From KM145 it is 89 km to the turn off to Curahuara de Carangas (town 5 km south of the main highway with accommodation options), a further 40 km to the bridge over the Rio Desaguadero, and then 57 km more to the hole of a junction town that is Patacamaya (plenty of cheap accommodation and pollo al spiedo).
|Time taken – 4 days and amount climbed 1,800m||3 hours: Sabaya – Tunapa (280m climb).
6 hours: Tunapa – Cruzani (450m climb).
6 hours: Cruzani – Chachacomani (500m climb).
4 hours: Chachacomani – Tambo Quemado – Sajama (370m climb).
3 hours: Sajama – Tomarapi – Junction with paved highway (200m climb).
|Traffic||8 vehicles in 3 days from Sabaya to Chachacomani. Some tourist jeeps on the sandy road to Sajama. 1 vehicle (an ambulance!) from Sajama to paved highway.|
|When we cycled||Mid July 2010.|
|How much we had to push on this route||It would be < 1km if the route suggestions above are followed.|
|GPS01||Junction where routes meet||18.9981 S, 68.4792 W, 3,750m.|
|GPS02||Rio Sabaya crossing||18.9829 S, 68.5111 W, 3,750m.|
|GPS03||Cruz de Huayllas||18.9666 S, 68.5198 W, 3,750m.|
|GPS04||Junction||18.9409 S, 68.5219 W, 3,740m.|
|GPS05||Tunapa||18.8659 S, 68.5215 W, 3,770m.|
|GPS06||Negrillos||18.8271 S, 68.6115 W, 3,840m.|
|GPS07||Tunari||18.7905 S, 68.6105 W, 3,860m.|
|GPS08||Khea Kheani||18.7413 S, 68.6358 W, 3,860m.|
|GPS09||Julo||18.7005 S, 68.8908 W, 3,920m.|
|GPS10||Cruzani||18.6365 S, 68.9235 W, 3,870m.|
|GPS11||Rio Lauca||18.5935 S, 68.9703 W, 3,890m.|
|GPS12||Junction (go R)||18.5850 S, 68.9724 W, 3,900m.|
|GPS13||Macaya||18.5377 S, 68.9463 W, 3,880m.|
|GPS14||Junction at 4,000m||18.4697 S, 68.9133 W, 4,000m.|
|GPS15||Mogachi||18.4313 S, 68.8886 W, 3,960m.|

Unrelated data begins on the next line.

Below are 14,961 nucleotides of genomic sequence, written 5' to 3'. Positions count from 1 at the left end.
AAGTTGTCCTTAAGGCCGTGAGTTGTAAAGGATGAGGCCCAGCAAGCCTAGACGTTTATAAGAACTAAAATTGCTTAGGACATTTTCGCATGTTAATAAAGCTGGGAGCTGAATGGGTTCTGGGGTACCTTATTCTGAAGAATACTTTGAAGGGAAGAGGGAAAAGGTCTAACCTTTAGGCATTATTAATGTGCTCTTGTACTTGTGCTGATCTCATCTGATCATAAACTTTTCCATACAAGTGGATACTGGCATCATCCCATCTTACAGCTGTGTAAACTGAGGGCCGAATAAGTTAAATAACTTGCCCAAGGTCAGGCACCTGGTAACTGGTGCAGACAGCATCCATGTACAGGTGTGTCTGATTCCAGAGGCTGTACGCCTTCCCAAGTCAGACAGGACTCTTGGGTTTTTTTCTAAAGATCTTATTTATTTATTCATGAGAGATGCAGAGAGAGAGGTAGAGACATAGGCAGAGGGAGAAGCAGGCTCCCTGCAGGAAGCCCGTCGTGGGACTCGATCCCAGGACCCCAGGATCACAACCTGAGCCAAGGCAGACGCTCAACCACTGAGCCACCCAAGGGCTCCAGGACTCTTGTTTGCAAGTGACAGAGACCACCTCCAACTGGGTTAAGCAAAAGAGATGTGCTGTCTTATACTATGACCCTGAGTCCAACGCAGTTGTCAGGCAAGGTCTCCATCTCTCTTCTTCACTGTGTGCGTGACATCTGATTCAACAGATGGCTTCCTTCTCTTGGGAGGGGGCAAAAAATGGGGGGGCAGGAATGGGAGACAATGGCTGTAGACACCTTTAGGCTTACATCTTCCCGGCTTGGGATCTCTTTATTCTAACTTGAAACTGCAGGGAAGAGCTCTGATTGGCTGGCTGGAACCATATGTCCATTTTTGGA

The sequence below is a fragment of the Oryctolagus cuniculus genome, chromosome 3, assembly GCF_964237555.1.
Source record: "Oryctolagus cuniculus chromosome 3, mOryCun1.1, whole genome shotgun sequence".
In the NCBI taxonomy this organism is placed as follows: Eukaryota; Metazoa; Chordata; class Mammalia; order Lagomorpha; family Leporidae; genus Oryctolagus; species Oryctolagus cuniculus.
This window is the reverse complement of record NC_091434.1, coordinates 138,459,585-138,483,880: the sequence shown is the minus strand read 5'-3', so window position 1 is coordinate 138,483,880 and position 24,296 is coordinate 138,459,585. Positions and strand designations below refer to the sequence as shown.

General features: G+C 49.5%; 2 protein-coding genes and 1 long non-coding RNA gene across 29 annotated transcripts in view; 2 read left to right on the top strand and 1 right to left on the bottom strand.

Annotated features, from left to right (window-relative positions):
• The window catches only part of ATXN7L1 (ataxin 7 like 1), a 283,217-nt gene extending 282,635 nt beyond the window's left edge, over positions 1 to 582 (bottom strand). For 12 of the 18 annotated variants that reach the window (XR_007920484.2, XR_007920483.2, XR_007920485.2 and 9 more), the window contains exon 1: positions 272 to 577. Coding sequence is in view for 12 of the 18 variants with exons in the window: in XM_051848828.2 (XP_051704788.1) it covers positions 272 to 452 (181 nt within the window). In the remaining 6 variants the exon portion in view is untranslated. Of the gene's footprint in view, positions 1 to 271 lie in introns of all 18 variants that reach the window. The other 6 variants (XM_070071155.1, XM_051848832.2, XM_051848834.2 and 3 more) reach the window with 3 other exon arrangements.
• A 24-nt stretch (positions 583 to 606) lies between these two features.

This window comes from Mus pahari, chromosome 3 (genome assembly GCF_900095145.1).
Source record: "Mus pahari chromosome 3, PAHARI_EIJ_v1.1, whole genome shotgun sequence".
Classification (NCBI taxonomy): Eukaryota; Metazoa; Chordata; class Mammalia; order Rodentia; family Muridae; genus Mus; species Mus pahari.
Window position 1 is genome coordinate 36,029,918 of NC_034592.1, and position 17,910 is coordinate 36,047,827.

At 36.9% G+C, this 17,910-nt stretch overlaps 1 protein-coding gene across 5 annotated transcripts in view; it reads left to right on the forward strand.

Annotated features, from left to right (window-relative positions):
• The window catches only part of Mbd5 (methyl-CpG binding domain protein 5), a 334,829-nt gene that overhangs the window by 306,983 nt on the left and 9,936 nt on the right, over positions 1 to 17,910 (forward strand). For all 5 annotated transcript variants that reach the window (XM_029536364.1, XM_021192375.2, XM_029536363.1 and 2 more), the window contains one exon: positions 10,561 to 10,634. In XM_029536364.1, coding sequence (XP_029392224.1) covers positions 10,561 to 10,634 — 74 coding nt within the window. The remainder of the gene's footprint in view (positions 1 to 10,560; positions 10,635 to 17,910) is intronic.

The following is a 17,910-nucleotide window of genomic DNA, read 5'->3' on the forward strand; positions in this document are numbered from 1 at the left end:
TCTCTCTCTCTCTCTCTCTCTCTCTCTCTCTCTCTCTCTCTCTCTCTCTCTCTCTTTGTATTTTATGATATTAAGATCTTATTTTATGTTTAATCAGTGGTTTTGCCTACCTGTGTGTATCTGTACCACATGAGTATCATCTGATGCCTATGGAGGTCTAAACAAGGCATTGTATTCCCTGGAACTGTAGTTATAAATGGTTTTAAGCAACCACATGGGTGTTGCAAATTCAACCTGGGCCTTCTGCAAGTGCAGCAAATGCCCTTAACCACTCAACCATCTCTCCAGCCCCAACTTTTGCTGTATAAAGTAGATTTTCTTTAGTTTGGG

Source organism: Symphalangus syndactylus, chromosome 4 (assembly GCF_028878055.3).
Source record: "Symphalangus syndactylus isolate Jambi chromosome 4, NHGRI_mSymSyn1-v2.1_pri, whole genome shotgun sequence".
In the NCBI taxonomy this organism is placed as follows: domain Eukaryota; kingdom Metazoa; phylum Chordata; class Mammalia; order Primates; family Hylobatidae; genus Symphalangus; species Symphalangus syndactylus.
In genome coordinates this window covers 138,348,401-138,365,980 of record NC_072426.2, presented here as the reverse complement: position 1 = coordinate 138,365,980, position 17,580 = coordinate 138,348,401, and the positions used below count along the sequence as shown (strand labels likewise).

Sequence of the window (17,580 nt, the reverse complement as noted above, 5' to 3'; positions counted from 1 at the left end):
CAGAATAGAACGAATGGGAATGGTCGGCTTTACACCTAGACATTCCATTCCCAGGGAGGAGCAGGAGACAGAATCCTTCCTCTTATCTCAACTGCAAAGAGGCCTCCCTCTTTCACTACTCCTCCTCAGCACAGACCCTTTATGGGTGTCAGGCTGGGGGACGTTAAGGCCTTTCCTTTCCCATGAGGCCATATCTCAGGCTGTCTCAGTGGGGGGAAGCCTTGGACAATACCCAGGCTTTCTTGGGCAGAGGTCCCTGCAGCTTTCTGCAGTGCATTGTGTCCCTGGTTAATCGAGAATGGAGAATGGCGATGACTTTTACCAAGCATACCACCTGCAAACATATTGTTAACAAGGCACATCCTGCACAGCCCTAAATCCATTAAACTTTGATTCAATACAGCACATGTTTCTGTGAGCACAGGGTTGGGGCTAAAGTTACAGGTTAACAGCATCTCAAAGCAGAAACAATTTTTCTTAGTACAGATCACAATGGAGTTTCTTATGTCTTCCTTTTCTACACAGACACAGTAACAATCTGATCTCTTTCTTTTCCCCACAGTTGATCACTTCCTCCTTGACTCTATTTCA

|GPS16||Junction (go L)||18.3500 S, 68.9459 W, 4,240m.|
|GPS17||Abra de Chachacomani||18.3254 S, 68.9554 W, 4,365m.|
|GPS18||Junction with paved highway||18.2733 S, 68.9979 W, 4,320m.|
|GPS19||Junction to Sajama (smaller road, better surface)||18.2208 S, 68.9437 W, 4,150m.|
|GPS20||Junction to Sajama (main, sandy road)||18.2144 S, 68.9167 W, 4,180m.|
|GPS21||Sajama||18.1365 S, 68.9746 W, 4,250m.|
|GPS22||Alto Tomarapi||18.0355 S, 68.9015 W, 4,398m.|
|GPS23||Tomarapi||18.0240 S, 68.8696 W, 4,280m.|
|GPS24||Junction with paved highway||18.0961 S, 68.7430 W, 4,030m.|
View Sabaya – Sajama in a larger map
This side trip from the Chachacomani – Tambo Quemado road heads off up the steep mine road on Acotango. The route is used by 4x4s up to 4,900m as the sulphur mine on the mountain is due to be reopened and work is being carried out to erect some buildings at this height.
The road becomes steep above 4,800m but the surface is in ok condition to 5,250m, above which it deteriorates. Strong cyclists might be able to ride most of the time to nearly 5,500m, and though the road continues a bit higher it is unrideable above this altitude. If you want to climb the volcano it makes more sense to stop and make a base camp at around 5,100m then hike up to the 6,059m summit from there.
When we were on the mountain there was no snow below 5,500m so we had to take all water with us from Chachacomani. There are 2 very basic (of the crackers and biscuit variety) shops in Chachacomani, so if you can it is best to bring supplies from better stocked villages like Sajama or Tambo Quemado.
|Total dist.||Stage dist.||Description|
|0km||Turn-off to Acotango (GPS25) from the Chachacomani to Tambo Quemado road. Only turn off here (turn R 1km south of the Abra de Chachacomani) – if coming from TQ. (If coming from the other direction, it is possible to take the turn-off at (GPS26), 0.8km from the junction (GPS16) below Chachacomani. The two tracks meet after a few kms.)|
|10.6km||From GPS25 climb not too steeply for 9kms. Here the road leaves a riverbed at 4,800m and the climb becomes much steeper.|
|10.6km||Junction (4,900m – GPS27). Go R. Straight goes to new mine buildings.|
|6.4km||Road continues steeply. Best to make base camp for climbing the mountain after about 2 kms. Vehicle tracks continue a couple of kms further to 5,250m. Above this the road is much worse, but continues for about 3kms to over 5,500m.|
|17km||Our high point (5,500m – GPS28), slightly above the point at which the road becomes unrideable.|
|Time taken||4 hours: Turn-off to Acotango – High Point at 5,500m (1,200m climb).|
|Traffic||Some mine vehicles up to the mine buildings at 4,900m. Nothing above this.|
|When we cycled||Late August 2010.|
|How much we had to push on this route||6kms (sand, steep)|
|GPS25||Turn-off to Acotango (if coming from TQ)||18.3340 S, 68.9544 W, 4,330m.|
|GPS26||Alternative turn-off (if coming from Chachacomani)||18.3443 S, 68.9507 W, 4,280m.|
|GPS27||Junction (go R)||18.3632 S, 69.0157 W, 4,900m.|
|GPS28||High point||18.3648 S, 69.0465 W, 5,509m.|